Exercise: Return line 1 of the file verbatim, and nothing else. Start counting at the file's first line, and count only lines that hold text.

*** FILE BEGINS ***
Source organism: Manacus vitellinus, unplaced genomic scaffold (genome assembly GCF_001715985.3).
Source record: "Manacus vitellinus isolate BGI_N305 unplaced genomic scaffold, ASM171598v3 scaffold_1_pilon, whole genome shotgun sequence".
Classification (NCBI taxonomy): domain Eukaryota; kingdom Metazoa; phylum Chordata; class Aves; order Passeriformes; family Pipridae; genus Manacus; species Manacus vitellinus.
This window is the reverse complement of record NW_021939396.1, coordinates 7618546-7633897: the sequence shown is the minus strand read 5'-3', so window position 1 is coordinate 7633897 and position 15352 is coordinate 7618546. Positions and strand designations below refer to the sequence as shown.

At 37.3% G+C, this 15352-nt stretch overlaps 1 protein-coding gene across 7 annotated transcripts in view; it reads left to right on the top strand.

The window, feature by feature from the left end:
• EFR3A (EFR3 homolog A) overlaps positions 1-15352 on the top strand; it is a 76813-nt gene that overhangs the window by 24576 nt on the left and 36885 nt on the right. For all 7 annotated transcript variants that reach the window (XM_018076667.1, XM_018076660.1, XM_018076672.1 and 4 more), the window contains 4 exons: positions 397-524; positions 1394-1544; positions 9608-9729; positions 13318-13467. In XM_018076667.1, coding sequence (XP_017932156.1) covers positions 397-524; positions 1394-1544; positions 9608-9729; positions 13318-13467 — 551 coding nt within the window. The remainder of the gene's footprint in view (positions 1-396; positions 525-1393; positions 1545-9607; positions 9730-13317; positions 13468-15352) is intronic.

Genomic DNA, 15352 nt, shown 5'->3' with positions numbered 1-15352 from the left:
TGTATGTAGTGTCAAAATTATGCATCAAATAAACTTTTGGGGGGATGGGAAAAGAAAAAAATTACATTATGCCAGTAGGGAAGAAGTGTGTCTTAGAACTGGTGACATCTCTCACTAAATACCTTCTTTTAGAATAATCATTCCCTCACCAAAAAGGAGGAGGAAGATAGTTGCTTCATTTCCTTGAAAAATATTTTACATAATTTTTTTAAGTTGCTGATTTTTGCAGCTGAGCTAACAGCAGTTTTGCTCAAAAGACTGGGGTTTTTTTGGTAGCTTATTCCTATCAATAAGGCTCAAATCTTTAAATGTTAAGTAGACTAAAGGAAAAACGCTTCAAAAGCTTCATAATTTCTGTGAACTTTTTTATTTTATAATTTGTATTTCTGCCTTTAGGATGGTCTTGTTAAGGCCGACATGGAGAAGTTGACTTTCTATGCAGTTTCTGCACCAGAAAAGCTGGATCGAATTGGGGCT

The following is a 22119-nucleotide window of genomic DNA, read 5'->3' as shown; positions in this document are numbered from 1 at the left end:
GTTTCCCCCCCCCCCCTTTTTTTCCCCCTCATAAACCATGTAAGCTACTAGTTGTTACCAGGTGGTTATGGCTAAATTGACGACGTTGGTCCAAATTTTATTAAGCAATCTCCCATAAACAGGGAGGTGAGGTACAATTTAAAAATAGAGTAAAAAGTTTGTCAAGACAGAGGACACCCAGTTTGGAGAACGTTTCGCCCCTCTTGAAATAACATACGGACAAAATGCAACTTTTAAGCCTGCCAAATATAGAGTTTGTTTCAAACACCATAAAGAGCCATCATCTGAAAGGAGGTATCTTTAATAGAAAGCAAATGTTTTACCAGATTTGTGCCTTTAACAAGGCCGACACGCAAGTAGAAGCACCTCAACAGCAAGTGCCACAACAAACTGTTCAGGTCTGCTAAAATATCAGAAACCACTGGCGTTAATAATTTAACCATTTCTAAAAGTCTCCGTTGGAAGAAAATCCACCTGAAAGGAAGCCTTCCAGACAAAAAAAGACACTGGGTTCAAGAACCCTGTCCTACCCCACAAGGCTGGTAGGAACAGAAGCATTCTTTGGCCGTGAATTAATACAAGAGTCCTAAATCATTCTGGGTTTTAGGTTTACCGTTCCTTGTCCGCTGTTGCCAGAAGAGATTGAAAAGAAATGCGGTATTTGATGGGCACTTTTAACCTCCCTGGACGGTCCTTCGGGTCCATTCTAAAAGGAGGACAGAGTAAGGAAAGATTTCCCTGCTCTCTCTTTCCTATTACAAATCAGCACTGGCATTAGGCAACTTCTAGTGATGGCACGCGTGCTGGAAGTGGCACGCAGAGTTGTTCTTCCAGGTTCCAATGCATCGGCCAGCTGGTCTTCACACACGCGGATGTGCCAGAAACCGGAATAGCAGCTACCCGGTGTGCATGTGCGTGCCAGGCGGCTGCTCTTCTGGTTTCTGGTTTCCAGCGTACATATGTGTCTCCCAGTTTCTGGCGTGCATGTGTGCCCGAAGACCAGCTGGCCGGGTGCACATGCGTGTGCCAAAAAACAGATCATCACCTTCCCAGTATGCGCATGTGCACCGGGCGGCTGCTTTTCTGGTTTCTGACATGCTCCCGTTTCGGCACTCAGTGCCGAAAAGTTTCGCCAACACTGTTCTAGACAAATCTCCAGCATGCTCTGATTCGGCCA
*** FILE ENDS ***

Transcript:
Source organism: Manacus vitellinus, unplaced genomic scaffold (genome assembly GCF_001715985.3).